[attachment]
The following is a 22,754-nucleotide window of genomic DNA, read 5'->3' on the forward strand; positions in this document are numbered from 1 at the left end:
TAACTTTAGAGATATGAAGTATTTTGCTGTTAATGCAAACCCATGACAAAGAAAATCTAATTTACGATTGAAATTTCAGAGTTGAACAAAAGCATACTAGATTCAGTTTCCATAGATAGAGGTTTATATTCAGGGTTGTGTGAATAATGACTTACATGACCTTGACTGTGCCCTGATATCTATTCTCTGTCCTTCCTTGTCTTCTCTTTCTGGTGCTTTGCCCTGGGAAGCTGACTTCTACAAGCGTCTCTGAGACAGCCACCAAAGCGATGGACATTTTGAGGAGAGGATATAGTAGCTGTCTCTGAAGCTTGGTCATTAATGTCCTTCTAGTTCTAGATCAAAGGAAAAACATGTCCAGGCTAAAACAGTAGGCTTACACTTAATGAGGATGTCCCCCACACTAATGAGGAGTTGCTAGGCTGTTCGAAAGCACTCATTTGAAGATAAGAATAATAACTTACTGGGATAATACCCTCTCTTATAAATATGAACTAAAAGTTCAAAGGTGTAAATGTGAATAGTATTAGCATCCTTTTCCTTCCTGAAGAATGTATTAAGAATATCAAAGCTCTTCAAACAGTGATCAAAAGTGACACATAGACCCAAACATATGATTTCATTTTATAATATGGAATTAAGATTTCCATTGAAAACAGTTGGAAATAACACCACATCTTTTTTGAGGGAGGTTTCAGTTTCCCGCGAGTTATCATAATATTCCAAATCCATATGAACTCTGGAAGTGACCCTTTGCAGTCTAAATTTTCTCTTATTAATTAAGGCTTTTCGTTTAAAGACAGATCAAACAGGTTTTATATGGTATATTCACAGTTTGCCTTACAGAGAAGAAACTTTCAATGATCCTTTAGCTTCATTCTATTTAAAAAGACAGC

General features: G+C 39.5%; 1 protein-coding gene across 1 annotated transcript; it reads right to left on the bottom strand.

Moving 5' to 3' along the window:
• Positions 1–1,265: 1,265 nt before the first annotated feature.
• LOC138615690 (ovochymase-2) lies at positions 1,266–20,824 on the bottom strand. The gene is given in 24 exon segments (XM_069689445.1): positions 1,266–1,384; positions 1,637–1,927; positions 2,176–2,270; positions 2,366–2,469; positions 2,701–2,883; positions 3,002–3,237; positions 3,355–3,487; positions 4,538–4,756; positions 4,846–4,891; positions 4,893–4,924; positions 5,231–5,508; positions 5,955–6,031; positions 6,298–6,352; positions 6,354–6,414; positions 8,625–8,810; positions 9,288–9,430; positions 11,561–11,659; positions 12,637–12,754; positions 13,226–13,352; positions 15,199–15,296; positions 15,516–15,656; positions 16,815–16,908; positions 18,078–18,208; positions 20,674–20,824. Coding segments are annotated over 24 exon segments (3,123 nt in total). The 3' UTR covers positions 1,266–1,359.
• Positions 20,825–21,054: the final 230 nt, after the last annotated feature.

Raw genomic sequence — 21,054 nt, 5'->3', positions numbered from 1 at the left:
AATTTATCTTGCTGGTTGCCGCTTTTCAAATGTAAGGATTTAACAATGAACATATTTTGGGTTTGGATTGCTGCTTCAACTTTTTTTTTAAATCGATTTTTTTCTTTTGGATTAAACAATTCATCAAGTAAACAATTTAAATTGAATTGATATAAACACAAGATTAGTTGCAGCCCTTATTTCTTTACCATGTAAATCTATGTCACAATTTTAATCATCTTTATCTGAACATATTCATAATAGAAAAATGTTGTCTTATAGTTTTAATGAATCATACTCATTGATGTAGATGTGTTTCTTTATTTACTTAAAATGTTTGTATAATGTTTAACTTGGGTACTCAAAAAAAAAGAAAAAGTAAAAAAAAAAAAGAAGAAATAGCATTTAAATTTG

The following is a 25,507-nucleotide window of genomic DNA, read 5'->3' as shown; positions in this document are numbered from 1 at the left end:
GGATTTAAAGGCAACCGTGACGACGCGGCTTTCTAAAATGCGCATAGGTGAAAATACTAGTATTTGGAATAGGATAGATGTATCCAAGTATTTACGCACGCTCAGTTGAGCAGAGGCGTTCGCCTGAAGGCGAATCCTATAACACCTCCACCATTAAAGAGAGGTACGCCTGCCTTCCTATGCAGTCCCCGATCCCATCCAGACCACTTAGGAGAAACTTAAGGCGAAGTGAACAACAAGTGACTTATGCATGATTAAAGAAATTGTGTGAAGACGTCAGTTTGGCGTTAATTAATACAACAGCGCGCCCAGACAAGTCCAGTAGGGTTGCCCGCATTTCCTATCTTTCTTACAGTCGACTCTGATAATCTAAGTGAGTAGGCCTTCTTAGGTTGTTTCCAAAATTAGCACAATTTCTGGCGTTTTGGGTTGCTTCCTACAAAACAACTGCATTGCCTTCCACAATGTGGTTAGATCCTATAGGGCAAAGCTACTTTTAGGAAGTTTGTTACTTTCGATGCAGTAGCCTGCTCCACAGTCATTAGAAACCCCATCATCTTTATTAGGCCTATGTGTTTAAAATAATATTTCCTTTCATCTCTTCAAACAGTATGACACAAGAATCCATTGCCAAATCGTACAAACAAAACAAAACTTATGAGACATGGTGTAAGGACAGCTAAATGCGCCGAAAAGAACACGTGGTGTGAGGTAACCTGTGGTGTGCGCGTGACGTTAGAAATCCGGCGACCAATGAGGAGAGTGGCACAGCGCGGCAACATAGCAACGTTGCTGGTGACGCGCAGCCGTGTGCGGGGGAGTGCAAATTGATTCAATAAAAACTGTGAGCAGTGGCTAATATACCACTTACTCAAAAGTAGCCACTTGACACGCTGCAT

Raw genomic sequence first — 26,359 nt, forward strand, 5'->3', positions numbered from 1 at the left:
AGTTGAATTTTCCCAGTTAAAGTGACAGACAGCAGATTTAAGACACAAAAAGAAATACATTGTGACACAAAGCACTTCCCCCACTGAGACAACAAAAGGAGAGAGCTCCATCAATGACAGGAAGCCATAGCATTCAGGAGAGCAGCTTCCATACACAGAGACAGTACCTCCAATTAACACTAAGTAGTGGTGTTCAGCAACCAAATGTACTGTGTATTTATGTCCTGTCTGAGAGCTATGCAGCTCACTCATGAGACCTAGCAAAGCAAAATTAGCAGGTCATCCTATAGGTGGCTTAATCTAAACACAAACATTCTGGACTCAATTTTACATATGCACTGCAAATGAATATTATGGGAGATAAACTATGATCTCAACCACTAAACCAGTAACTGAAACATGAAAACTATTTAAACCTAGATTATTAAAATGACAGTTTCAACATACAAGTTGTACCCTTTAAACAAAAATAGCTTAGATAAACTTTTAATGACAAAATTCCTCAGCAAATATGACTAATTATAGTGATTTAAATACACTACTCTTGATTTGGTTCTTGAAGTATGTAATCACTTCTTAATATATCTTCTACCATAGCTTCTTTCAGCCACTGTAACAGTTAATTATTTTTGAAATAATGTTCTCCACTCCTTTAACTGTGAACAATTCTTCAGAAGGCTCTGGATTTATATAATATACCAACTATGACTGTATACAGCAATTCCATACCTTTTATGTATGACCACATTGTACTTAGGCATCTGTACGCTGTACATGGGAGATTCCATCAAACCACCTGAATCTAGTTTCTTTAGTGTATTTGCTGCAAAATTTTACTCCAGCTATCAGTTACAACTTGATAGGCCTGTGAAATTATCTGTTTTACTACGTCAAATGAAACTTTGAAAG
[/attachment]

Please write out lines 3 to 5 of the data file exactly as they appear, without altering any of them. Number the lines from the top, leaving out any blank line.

General features: G+C 39.5%; 1 protein-coding gene across 1 annotated transcript; it reads right to left on the bottom strand.

Moving 5' to 3' along the window:
• Positions 1–1,265: 1,265 nt before the first annotated feature.